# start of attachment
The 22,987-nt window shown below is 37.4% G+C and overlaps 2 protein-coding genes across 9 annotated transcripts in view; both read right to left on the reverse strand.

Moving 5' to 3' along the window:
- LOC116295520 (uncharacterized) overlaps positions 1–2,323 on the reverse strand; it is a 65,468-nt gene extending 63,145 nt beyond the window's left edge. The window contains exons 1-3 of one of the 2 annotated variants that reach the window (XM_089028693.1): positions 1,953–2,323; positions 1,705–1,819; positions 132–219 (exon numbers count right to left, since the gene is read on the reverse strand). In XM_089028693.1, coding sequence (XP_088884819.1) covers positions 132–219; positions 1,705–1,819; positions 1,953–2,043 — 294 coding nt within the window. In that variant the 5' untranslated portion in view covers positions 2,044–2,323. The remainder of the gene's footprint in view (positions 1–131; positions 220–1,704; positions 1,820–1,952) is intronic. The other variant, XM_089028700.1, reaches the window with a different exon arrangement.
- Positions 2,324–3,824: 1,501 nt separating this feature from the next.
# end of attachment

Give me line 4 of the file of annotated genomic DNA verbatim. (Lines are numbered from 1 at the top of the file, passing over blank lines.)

- Positions 2,324–3,824: 1,501 nt separating this feature from the next.